Give away £3,000 IHT-free each year
There are various exemptions for inheritance tax purposes which enable a person to make tax-free gifts. One of the more useful is the annual exemption.
Nature of the exemption
The annual exemption is set at £3,000. The exemption allows an individual to make gifts of up to £3,000 each tax year without them being included in the transferor’s estates.
Gifts covered by the exemption do not count as potentially exempt transfers (PETs) – there is no requirement for the transferor to live a further seven years. Gifts covered by the annual exemption are exempt, even if the transferor dies the next day.
The annual exemption applies to:
lifetime transfers by individuals;
the lifetime termination of an interest in possession in settled property; and
transfers by close companies.
Gifts totalling less than £3,000
If an individual makes gifts in a year which do not exceed the amount of the annual exemption, the gift is tax-free. To the extent that the exemption has not been fully utilised, the excess can be carried forward – but only for one tax year.
In 2017/18, Florence sold some shares and made a cash gift of £1,000 to each of her two granddaughters.
The gifts are covered in full by her annual exemption, using up £2,000 of the exemption. The balance of £1,000 is carried forward to 2018/19.
In 2018/19 Florence makes a further gift of £2,000 each to her granddaughters. Although the gifts total £4,000 in 2018/19, they are exempt in full, being covered by the annual exemption for 2018/19 of £3,000 and the unused exemption of £1,000 from 2017/18 which has been carried forward to 2018/19.
Gifts exceeding the annual exemption
If the value of the gifts in the tax year exceeds the available annual exemption (£3,000 plus any unused exemption brought forward from the previous tax year) and other exemptions are not available, the gifts are exempt up to the value of the available exemption. If the balance is a gift by an individual, it will be a PET; otherwise it may be an immediately chargeable lifetime transfer.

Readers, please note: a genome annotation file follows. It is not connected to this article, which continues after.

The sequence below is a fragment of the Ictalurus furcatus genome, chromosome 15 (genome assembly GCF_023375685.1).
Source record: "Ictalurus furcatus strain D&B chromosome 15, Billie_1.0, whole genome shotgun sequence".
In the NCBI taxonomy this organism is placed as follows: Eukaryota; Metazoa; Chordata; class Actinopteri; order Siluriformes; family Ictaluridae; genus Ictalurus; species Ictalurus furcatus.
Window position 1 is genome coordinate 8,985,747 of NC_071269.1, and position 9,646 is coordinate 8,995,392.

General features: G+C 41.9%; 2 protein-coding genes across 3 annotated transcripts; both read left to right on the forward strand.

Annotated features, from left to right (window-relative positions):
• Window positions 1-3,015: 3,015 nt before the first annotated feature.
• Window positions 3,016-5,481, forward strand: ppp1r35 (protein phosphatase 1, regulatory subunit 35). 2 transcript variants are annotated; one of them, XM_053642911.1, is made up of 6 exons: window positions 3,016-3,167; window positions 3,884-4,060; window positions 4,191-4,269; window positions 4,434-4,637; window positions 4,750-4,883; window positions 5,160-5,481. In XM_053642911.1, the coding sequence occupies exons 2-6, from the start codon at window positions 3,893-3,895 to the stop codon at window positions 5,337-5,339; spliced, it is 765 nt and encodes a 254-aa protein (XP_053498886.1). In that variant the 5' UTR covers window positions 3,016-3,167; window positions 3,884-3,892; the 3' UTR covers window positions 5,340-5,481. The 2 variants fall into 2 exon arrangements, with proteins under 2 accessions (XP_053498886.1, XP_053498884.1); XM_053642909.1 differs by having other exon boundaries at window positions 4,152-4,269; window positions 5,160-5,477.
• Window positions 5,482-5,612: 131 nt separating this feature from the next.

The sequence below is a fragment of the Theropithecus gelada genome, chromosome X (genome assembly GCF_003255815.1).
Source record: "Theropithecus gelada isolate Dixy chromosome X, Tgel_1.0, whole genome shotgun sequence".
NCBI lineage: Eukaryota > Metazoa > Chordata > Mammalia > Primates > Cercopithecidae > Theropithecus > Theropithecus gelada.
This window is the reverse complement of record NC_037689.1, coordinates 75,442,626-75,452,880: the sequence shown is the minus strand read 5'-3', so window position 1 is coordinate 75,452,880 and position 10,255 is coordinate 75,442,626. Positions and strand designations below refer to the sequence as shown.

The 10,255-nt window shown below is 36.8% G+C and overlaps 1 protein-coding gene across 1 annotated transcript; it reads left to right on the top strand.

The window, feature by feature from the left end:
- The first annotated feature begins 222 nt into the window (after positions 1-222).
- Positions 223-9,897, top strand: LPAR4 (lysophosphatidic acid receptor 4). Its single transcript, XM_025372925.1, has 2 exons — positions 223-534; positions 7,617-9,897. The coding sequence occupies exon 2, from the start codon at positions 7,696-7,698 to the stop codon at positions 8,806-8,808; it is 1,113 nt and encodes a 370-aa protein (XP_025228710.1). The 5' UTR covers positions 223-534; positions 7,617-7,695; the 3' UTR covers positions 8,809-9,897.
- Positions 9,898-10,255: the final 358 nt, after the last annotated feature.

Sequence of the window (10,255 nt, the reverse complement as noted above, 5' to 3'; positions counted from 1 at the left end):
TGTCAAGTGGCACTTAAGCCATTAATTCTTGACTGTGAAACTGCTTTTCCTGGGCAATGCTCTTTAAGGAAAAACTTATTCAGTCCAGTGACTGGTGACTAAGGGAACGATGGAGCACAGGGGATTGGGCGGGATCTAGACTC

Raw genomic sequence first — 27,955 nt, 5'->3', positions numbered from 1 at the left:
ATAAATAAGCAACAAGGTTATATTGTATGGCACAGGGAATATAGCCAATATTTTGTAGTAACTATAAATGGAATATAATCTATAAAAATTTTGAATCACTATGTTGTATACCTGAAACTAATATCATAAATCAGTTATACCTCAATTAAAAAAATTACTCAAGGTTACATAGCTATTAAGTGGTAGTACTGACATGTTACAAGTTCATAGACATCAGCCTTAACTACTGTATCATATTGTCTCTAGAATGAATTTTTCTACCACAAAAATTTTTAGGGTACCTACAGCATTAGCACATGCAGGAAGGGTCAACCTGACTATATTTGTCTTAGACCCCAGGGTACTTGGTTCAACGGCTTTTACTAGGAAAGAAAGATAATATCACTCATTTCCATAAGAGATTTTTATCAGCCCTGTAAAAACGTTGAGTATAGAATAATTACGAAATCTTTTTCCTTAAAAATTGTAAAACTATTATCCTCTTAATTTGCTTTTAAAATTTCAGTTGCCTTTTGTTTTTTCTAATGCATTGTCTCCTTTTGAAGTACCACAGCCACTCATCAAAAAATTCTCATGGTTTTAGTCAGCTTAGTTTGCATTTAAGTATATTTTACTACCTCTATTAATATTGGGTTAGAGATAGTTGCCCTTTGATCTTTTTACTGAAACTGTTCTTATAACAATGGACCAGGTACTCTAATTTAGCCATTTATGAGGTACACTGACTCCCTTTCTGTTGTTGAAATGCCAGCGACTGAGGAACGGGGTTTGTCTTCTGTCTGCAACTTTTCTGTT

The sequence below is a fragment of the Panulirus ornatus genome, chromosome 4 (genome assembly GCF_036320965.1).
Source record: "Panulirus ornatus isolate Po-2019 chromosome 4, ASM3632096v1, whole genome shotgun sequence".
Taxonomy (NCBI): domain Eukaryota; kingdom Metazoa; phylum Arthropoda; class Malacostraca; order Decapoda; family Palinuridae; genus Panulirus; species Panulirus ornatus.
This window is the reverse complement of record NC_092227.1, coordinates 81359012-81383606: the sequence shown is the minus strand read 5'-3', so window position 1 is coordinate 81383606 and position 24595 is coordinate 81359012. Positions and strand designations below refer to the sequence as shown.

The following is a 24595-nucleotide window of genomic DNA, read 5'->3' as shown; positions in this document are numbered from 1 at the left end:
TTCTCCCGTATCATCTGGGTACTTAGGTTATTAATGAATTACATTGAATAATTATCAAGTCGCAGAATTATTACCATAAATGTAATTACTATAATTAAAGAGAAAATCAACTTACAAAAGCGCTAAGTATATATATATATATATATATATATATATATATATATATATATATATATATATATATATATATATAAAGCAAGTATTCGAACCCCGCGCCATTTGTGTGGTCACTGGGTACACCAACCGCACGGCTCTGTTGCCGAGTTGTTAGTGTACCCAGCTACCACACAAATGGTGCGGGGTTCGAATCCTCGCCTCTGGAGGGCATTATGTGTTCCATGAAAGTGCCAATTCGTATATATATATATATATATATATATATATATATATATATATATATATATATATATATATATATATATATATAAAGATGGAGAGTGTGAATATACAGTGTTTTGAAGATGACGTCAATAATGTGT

Harry makes a gift from capital of £10,000 in 2018/19 to his son Paul. It is the only gift he makes in the tax year. In 2017/18 he used his annual exemption in full.
The first £3,000 of the gift is covered by the annual exemption. The remaining £7,000 is a PET.
Where a transferor makes multiple gifts in a tax year, the annual exemption is applied to the gifts in the order in which they are made.
In May 2018, Barbara gives £2,000 to her daughter Julie; in October 2018, she gives £2,000 to her daughter Jane and in December 2018 she gives £2,000 to her son James.
In 2017/18, she fully utilised her annual exemption.
The gift to Julie is fully exempt, falling entirely within the annual exemption.
The first £1,000 of the gift to Jane is exempt, utilising the remaining £1,000 of the annual exemption. The remaining £1,000 is a PET.
The gift to James is a PET.
Consider the timing of gifts and whether other exemptions, such as that for small gifts, may be available.